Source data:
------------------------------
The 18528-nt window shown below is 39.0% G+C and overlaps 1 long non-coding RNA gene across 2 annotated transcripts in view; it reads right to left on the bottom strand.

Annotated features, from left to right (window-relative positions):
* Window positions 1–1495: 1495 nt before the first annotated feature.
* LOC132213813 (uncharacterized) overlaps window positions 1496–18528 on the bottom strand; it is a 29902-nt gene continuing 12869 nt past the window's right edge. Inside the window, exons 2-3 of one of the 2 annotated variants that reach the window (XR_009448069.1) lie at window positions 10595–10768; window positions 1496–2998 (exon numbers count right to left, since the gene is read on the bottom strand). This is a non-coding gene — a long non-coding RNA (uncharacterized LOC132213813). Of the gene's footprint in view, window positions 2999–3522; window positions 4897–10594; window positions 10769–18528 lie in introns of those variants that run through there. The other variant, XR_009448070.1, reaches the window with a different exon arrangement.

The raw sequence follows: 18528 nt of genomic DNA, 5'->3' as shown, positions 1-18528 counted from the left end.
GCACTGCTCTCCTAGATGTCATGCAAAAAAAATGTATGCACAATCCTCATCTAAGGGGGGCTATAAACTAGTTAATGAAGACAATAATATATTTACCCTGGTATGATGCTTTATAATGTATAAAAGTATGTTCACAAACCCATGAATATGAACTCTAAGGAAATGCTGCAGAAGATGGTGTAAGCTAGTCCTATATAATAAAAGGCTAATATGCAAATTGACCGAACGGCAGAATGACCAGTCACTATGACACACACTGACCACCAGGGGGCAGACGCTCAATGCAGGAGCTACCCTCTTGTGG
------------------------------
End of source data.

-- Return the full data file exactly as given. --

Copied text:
The 18528-nt window shown below is 39.0% G+C and overlaps 1 long non-coding RNA gene across 2 annotated transcripts in view; it reads right to left on the bottom strand.

Annotated features, from left to right (window-relative positions):
* Window positions 1–1495: 1495 nt before the first annotated feature.
* LOC132213813 (uncharacterized) overlaps window positions 1496–18528 on the bottom strand; it is a 29902-nt gene continuing 12869 nt past the window's right edge. Inside the window, exons 2-3 of one of the 2 annotated variants that reach the window (XR_009448069.1) lie at window positions 10595–10768; window positions 1496–2998 (exon numbers count right to left, since the gene is read on the bottom strand). This is a non-coding gene — a long non-coding RNA (uncharacterized LOC132213813). Of the gene's footprint in view, window positions 2999–3522; window positions 4897–10594; window positions 10769–18528 lie in introns of those variants that run through there. The other variant, XR_009448070.1, reaches the window with a different exon arrangement.

The raw sequence follows: 18528 nt of genomic DNA, 5'->3' as shown, positions 1-18528 counted from the left end.
GCACTGCTCTCCTAGATGTCATGCAAAAAAAATGTATGCACAATCCTCATCTAAGGGGGGCTATAAACTAGTTAATGAAGACAATAATATATTTACCCTGGTATGATGCTTTATAATGTATAAAAGTATGTTCACAAACCCATGAATATGAACTCTAAGGAAATGCTGCAGAAGATGGTGTAAGCTAGTCCTATATAATAAAAGGCTAATATGCAAATTGACCGAACGGCAGAATGACCAGTCACTATGACACACACTGACCACCAGGGGGCAGACGCTCAATGCAGGAGCTACCCTCTTGTGG